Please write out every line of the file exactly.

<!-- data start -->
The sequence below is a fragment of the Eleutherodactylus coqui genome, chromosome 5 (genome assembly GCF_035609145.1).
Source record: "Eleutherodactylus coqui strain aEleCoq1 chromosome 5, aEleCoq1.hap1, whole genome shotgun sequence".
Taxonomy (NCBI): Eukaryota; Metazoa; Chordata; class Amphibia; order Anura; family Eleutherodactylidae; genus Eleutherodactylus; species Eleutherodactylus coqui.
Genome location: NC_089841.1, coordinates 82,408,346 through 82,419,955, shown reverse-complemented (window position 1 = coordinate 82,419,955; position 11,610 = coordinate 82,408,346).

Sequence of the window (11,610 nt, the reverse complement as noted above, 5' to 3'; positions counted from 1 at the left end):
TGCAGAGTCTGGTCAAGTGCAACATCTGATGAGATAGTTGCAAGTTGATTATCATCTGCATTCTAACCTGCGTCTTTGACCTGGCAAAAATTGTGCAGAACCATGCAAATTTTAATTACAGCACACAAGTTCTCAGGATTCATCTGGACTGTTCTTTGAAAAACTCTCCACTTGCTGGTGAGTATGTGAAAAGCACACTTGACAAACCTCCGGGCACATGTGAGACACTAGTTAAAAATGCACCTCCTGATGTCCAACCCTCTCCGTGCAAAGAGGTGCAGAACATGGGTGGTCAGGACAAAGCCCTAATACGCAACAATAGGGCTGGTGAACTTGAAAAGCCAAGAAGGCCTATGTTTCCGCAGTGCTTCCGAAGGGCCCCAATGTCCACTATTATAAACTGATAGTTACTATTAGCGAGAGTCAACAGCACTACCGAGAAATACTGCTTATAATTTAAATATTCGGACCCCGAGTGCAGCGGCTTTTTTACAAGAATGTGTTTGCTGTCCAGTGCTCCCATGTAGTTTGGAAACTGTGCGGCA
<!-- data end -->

The sequence below is a fragment of the Eleutherodactylus coqui genome, chromosome 5 (genome assembly GCF_035609145.1).
Source record: "Eleutherodactylus coqui strain aEleCoq1 chromosome 5, aEleCoq1.hap1, whole genome shotgun sequence".
Taxonomy (NCBI): Eukaryota; Metazoa; Chordata; class Amphibia; order Anura; family Eleutherodactylidae; genus Eleutherodactylus; species Eleutherodactylus coqui.
Genome location: NC_089841.1, coordinates 82,408,346 through 82,419,955, shown reverse-complemented (window position 1 = coordinate 82,419,955; position 11,610 = coordinate 82,408,346).

Sequence of the window (11,610 nt, the reverse complement as noted above, 5' to 3'; positions counted from 1 at the left end):
TGCAGAGTCTGGTCAAGTGCAACATCTGATGAGATAGTTGCAAGTTGATTATCATCTGCATTCTAACCTGCGTCTTTGACCTGGCAAAAATTGTGCAGAACCATGCAAATTTTAATTACAGCACACAAGTTCTCAGGATTCATCTGGACTGTTCTTTGAAAAACTCTCCACTTGCTGGTGAGTATGTGAAAAGCACACTTGACAAACCTCCGGGCACATGTGAGACACTAGTTAAAAATGCACCTCCTGATGTCCAACCCTCTCCGTGCAAAGAGGTGCAGAACATGGGTGGTCAGGACAAAGCCCTAATACGCAACAATAGGGCTGGTGAACTTGAAAAGCCAAGAAGGCCTATGTTTCCGCAGTGCTTCCGAAGGGCCCCAATGTCCACTATTATAAACTGATAGTTACTATTAGCGAGAGTCAACAGCACTACCGAGAAATACTGCTTATAATTTAAATATTCGGACCCCGAGTGCAGCGGCTTTTTTACAAGAATGTGTTTGCTGTCCAGTGCTCCCATGTAGTTTGGAAACTGTGCGGCA